The inspiration for the title of this blog comes from an argument presented by the philosopher Robert Nozick in his book, Anarchy, State, and Utopia. He presents the idea of a so-called “utility monster,” which gains great utility (i.e. pleasure, happiness, or some similarly enjoyable feeling) at the expense of other people’s utility. Nozick writes:
Utilitarian theory is embarrassed by the possibility of utility monsters who get enormously greater gains in utility from any sacrifice of others than these others lose. For, unacceptably, the theory seems to require that we all be sacrificed in the monster’s maw, in order to increase total utility.
There are a number of problems with this argument, the most obvious being that Nozick never articulates why this would actually be a bad thing. His presentation of the argument creates a rather frightening image of widespread suffering, as all people are forced to surrender their resources to the utility monster. However, if we look at a realistic situation in which a sort of utility monster could exist, Nozick’s argument fails even to retain the emotional appeal that it relies on.
Consider the case of a starving, homeless child living in an incredibly wealthy village, in which everyone but the child has an abundant supply of food and other material possessions. While all of the wealthy people gain utility from keeping their food, it is certainly the case that if they were to give some of their food to the starving child, the child would “get enormously greater gains in utility from any sacrifice of others than these others lose.” The utilitarian would clearly hold that the morally optimal action for the wealthy villagers to take is to provide food, clothing, and most probably shelter to the child, since the child will experience immense suffering without the help of the villagers, while the inconvenience to the villagers is relatively minor in comparison. It seems likely that non-utilitarians would hold a similar position, although their beliefs would rely on different justifications.
A seemingly stronger version of the utility monster argument posits the existence of an individual who does not experience diminishing returns as they consume additional resources. For example, the child in the above scenario would never be satisfied, but would instead perhaps become more hungry despite constantly consuming food, and would therefore satisfy a greater desire with each bite of food, and consequently gain more utility with each bite than with the one before it. Once again it is worth noting that there is no clear reason why this would actually be a bad thing, but that it in fact just seems intuitively problematic. One reason that such a scenario appears so distressing is probably that it does not correlate with any of our experiences, and sounds like it would actually cause a great deal of suffering as everyone is forced to surrender their happiness to the utility monster. I can conceive of no realistic situation in which this sort of utility monster would actually exist, but even such a scenario were to arise, it would still be perfectly reasonable to continue giving resources to the utility monster so long as the utility lost by the people giving up resources was less than the utility gained by the utility monster. If multiple people are experiencing even mild unhappiness in this hypothetical situation, the utility monster would have to be experiencing incredibly profound happiness greater than the sum of all those people’s lost utility in order to be consistent with utilitarian principles. In fact, when we really examine this argument, the existence of this sort of utility monster would be incredibly wonderful in the utilitarian view. Such an individual would essentially be a producer of happiness, as it would be able to effortlessly convert resources of a certain utility value into something that has greater utility. Giving resources to the utility monster would be guaranteed to increase the overall happiness of society. Thus, there exists a compelling moral obligation to give resources to this hypothetical being, despite Nozick’s emotional appeal to the contrary.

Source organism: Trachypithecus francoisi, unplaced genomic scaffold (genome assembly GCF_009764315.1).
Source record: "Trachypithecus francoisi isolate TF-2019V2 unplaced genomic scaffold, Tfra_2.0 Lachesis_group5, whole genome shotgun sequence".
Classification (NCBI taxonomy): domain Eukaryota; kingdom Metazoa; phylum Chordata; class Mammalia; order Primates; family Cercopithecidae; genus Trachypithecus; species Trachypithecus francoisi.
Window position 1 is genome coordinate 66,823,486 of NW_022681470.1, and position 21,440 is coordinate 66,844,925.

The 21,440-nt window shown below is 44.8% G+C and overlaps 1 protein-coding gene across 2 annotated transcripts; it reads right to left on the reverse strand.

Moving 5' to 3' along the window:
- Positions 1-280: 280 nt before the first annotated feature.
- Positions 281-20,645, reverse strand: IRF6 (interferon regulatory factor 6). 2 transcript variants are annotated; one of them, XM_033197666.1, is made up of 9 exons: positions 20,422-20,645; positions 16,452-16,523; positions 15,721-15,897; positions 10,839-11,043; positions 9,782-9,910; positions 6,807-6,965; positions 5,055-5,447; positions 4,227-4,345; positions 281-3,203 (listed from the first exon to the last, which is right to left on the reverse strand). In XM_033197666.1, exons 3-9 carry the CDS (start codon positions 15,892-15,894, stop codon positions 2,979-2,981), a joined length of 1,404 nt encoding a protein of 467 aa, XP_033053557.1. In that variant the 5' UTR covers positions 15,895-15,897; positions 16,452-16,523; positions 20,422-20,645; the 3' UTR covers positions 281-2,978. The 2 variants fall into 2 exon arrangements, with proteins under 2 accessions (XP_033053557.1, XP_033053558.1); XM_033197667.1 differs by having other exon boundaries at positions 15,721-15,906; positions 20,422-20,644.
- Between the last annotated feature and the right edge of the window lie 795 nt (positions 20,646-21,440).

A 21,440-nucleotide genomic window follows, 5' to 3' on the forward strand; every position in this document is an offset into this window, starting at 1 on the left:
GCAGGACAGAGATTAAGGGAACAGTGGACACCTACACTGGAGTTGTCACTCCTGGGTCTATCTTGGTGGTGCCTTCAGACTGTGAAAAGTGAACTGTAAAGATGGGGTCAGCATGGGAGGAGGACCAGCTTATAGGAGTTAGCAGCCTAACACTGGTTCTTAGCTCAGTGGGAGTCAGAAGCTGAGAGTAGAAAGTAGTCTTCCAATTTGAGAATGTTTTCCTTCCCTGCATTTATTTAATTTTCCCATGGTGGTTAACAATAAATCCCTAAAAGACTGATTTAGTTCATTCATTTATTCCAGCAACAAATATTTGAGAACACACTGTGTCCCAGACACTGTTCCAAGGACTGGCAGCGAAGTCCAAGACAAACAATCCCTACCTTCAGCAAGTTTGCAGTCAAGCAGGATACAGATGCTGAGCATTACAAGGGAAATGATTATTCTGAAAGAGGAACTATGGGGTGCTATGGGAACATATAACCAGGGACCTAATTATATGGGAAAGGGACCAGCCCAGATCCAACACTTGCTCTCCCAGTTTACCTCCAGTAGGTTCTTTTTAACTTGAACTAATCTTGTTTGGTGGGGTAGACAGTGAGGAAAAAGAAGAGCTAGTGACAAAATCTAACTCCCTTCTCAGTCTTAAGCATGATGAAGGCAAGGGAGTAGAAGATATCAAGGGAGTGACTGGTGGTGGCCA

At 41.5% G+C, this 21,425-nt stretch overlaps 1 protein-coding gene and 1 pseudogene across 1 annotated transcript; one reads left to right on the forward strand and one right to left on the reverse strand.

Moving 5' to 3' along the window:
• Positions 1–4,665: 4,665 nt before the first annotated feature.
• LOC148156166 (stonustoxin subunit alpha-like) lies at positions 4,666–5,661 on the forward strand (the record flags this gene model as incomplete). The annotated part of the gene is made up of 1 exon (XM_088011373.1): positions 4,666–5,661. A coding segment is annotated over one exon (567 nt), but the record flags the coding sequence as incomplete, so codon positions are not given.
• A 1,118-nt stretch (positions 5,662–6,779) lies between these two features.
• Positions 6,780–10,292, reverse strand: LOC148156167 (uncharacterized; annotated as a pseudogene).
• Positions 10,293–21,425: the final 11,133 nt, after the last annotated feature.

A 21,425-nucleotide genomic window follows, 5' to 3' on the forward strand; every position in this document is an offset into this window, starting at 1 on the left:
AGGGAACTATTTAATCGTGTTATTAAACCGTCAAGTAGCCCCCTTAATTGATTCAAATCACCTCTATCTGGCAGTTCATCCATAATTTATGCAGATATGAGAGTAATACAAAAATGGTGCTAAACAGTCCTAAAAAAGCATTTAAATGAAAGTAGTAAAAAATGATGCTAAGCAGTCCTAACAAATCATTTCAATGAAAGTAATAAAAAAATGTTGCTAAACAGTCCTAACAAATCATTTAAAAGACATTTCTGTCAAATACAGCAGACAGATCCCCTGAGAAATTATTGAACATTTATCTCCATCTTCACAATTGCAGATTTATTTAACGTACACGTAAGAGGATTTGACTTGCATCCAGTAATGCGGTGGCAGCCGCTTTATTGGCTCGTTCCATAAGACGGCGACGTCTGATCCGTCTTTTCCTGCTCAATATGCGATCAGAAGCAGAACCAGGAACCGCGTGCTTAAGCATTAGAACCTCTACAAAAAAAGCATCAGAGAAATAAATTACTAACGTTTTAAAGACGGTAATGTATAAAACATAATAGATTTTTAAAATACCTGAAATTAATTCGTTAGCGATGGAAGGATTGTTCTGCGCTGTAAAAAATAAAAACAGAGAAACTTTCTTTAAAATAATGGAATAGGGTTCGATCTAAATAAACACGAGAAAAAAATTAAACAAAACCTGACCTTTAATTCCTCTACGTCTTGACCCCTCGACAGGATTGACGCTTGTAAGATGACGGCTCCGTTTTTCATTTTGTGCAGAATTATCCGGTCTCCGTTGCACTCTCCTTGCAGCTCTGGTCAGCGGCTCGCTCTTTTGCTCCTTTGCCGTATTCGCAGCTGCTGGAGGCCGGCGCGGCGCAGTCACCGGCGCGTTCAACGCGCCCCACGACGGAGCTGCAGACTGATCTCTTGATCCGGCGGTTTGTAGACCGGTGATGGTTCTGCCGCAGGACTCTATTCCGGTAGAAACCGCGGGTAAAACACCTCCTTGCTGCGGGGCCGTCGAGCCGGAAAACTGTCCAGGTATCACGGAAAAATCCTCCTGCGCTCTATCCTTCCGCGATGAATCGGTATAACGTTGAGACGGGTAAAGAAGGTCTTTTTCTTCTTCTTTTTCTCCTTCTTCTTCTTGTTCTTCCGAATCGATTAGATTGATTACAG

Finally, I would like to conclude by emphasizing that utility monsters, particularly the second type mentioned in this post, do not exist in reality. If a real person were to constantly take resources from everyone else, it would almost certainly be unjustifiable under utilitarianism, since that individual would experience diminishing returns as he amassed more and more resources, and the suffering of the people losing resources would outweigh the gains of the single person taking the resources. This would result in a net decrease in happiness, which is never justified by utilitarianism. I think we tend to envision this sort of dystopic scenario when we think of the utility monster presented by Nozick, when in fact the conditions placed on the existence of a utility monster would always result in an overall increase in individual well-being.
This post, and Nozick’s arguments, are based on an understanding of classical utilitarianism, which values happiness (utility) as the most desirable end of any action. I’ll be writing about the differences between various moral frameworks, including variations on utilitarianism, in later posts. Ultimately, I’ll explain why classical utilitarianism based on average happiness is the correct way to evaluate the morality of an action, and how all other popular moral frameworks are really aimed at maximizing happiness.